The OA – Champion / Away

by Alan Rapp on January 12, 2017

in Television Reviews 

  • Title: The OA – Champion / Away
  • wiki: link
  • wiki: link

The OA - Champion / Away TV review

The third and fourth episodes of The OA deal predominantly with Prarie‘s (Brit Marling) incarceration in Hap’s (Jason Isaacs) basement and the prisoners various plans for escape. After foiled attempts at poisoning her abductor and running away, Prarie’s chances drastically increase when another near death experience from a blow to the head sends her back to the other reality and then returns her to the world with her sense of sight restored. Strangely, Prairie doesn’t use this advantage to escape, but instead to convince the other guinea pigs to willingly become part of Hap’s experiment in hopes they may touch what she found on the other side.

Inter-cut through these flashbacks (and scenes of Prairie telling the story in the abandoned house) are the lives of Prairie’s new friends and the introduction of a FBI therapist who, for reasons still not yet explored, Prairie refuses to tell her story to (even a watered down version without the mysticism). For whatever reason, be it female stubbornness or some legitimate insight, Prairie has decided her plan is the one and only way to proceed. The episodes also clue us in to Hap’s experiments, which mainly involve gassing his subjects and then taking them to the brink of death and pulling them back hoping to find answers about what exists just on the other side of the veil. Homer‘s (Emory Cohen) attempts to stay awake through and understand the process take years of the captivity (during which somehow Prairie’s much discussed sight isn’t discovered?), but by the end of the episode it appears that Homer may have found something as the show begins to explain (in very vague terms) just what “The OA” is.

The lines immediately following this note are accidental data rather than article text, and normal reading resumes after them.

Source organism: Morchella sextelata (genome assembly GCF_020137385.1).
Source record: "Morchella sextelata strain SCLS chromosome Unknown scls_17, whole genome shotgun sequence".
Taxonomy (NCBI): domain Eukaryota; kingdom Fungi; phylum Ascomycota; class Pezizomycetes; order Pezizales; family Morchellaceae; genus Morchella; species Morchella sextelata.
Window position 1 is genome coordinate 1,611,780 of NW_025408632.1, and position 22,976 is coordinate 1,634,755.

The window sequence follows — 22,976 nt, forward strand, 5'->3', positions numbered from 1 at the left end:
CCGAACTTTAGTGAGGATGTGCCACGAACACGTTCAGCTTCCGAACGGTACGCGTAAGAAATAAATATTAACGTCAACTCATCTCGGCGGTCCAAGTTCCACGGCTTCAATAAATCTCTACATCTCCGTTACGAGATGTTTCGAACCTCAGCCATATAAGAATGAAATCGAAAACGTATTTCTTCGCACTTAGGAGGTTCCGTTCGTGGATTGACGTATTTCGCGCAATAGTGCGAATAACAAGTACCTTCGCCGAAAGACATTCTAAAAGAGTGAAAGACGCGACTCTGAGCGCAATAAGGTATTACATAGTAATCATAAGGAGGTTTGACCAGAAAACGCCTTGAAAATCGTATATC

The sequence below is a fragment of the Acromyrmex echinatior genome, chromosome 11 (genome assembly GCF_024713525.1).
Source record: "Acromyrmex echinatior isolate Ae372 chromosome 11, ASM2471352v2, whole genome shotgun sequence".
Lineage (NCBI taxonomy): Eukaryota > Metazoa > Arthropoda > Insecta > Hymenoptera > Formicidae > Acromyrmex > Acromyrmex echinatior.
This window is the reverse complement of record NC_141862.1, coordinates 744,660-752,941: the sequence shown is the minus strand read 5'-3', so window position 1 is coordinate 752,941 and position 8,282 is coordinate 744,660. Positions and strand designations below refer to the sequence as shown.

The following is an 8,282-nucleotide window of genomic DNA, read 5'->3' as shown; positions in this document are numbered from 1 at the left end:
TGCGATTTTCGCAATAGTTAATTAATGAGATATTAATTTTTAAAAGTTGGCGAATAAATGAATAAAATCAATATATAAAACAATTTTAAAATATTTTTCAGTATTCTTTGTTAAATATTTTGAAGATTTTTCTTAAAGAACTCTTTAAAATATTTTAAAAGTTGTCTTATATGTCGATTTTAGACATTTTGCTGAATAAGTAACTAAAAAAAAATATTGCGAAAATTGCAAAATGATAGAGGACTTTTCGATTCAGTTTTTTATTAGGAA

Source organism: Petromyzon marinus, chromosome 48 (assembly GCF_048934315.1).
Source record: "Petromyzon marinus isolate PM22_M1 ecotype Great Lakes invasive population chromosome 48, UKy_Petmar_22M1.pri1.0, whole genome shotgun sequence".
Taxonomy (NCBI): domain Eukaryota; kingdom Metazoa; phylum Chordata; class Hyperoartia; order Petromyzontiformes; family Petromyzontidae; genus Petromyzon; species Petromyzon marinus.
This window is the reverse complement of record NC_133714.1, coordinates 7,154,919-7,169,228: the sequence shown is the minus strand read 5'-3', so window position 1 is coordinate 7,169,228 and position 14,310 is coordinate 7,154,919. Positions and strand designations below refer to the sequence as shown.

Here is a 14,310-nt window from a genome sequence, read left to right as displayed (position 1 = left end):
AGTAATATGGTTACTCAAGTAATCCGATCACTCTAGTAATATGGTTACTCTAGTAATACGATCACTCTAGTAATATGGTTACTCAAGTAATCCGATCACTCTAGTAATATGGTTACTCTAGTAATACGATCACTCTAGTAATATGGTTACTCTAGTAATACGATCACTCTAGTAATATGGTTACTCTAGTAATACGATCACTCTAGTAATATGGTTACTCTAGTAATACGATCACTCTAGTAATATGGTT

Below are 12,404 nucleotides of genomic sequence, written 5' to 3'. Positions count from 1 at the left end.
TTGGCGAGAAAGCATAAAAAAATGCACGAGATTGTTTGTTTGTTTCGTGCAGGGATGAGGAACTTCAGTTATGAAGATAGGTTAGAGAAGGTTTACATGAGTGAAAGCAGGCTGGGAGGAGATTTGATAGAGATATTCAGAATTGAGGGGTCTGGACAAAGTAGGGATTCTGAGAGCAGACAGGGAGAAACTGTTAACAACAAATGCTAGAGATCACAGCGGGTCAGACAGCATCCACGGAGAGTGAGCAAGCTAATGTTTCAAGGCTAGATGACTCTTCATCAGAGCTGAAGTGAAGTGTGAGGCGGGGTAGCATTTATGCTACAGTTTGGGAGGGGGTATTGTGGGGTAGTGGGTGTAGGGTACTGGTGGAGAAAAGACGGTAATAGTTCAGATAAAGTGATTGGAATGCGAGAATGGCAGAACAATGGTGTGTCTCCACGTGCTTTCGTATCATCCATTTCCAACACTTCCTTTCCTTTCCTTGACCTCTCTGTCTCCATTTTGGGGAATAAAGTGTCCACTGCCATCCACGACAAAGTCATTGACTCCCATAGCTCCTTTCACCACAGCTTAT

Halfway through the season, The OA‘s strengths and weaknesses have begun to show. The structure of Prairie telling the story to her new friends works well, even if her untold reasoning for not telling the authorities seems questionable at best. However, the scenes in between of current life continue to be mostly disappointing. I understand the plan to show how her story effects those around her, but others accepting her new age philosophy are far less compelling than understanding what happened to the young woman. While the truth about Hap’s experiments is hardly surprising, the reveal of his machine and complexity of his workshop is certainly impressive. It’s in the show’s mysticism and message, however, where it has begun to lose me. Perhaps Homer’s new insight may help flesh out this part of the series (although its still unclear whether learning more about The OA is good for either Hap’s prisoners or for the audience). As the mystery of what happened to Prairie fades, the answers which take their place (at least so far) aren’t nearly as compelling.

Previous post:

Next post: